Coalition Partners Update

Coalition Partners Update

Coalition Partners Update

This memo briefly describes the legislative initiative designed to expand Kentucky’s assisted living (AL) social model to align more closely with the vast majority of states, allowing more services to be delivered to seniors. Once accomplished, KY assisted living providers will be able to choose whether to provide basic health services in an environment that allows and encourages meaningful aging in place.


The initiative involves the Coalition Partners, a task force created to develop consensus and a united industry front. The Coalition Partners are Kentucky Senior Living Association (KSLA), KY Assn. of Health Care Facilities (KAHCF)/KY Center for Assisted Living (KCAL), and LeadingAge Kentucky.

The KSLA members on the Coalition are:

  • Mark Lee, Consultant
  • Alice Tucker, President
  • Susan Matherly, Vice President
  • Michael Berg, Treasurer
  • Adam Johnson, Secretary
  • Bob White (Retired), Executive Director
  • Rebecca Pfalzgraf, Executive Assistant


Meetings have taken place with leadership of KY Cabinet for Health and Family Services (CHFS) including the Cabinet Secretary, the Inspector General (current and former), and the Commissioner of the Dept. for Aging and Independent Living (DAIL).


Other associations and industry leaders have been consulted and will continue to be.


The following describes the consensus changes to the current assisted living parameters agreed upon by the Coalition Partners:

a)  Broadly defined Assisted Living license

i) Broadly defined AL would merge social and basic health services models. A provider could deliver the entire array of permitted services to a resident, from assistance with activities of daily living (ADLs) (current KY social model) up to and including the maximum care currently allowed in Personal Care (PC) without regard to physical location of apartment. A provider could elect to self-limit and only have residents who need social model-type services. Care plans would define services to be received, and physician orders would be required for delivery of health services.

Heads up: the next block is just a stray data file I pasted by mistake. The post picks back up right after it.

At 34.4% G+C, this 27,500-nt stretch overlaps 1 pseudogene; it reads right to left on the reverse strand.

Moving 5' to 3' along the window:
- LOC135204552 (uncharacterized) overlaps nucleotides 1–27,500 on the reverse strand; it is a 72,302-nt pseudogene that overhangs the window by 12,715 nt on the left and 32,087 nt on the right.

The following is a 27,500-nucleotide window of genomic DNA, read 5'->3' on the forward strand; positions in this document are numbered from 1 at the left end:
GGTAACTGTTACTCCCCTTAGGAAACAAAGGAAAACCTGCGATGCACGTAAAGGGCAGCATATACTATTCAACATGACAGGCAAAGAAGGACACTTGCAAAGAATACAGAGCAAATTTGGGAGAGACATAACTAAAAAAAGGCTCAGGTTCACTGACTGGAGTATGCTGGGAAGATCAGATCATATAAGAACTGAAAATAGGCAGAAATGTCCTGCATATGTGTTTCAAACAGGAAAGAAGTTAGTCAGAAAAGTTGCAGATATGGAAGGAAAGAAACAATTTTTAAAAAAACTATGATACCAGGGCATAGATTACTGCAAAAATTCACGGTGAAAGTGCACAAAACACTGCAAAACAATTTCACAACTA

b) + Optional Memory Care (MC) license

i) To have a Memory Care unit, obtaining a MC license and having a distinct part would be required. The building would be licensed as and referred to as “assisted living + memory care”.

c) This streamlined approach has much to recommend it, not the least of which is less confusion/more clarity for the public. It also fully embraces the concept of aging in place by being able to meet the changing needs of AL residents in their apartment without having to move unless necessitated by going to MC unit or exceeding basic health services limit. The approach still protects a provider’s ability to choose how much care to offer within the parameters of a broad definition of AL.

d) Social model services (assistance with ADLs akin to current AL regulations) and basic health services* would be delivered to a resident without regard to their apartment’s location. A resident could remain in his/her apartment as needs increase up to maximum care allowed (equivalent to KY PC maximum care) without having to change location. The care would be person-centric as defined by needs articulated in care plan, rather than licensing distinct parts of a building. The only exception is that MC would be delivered in a distinct part controlled-egress unit.

e) Physician orders would be required for the delivery of specific health services.

f) Consumer-driven landlord/resident relationship would be maintained with the goal to remain as non-institutional as possible.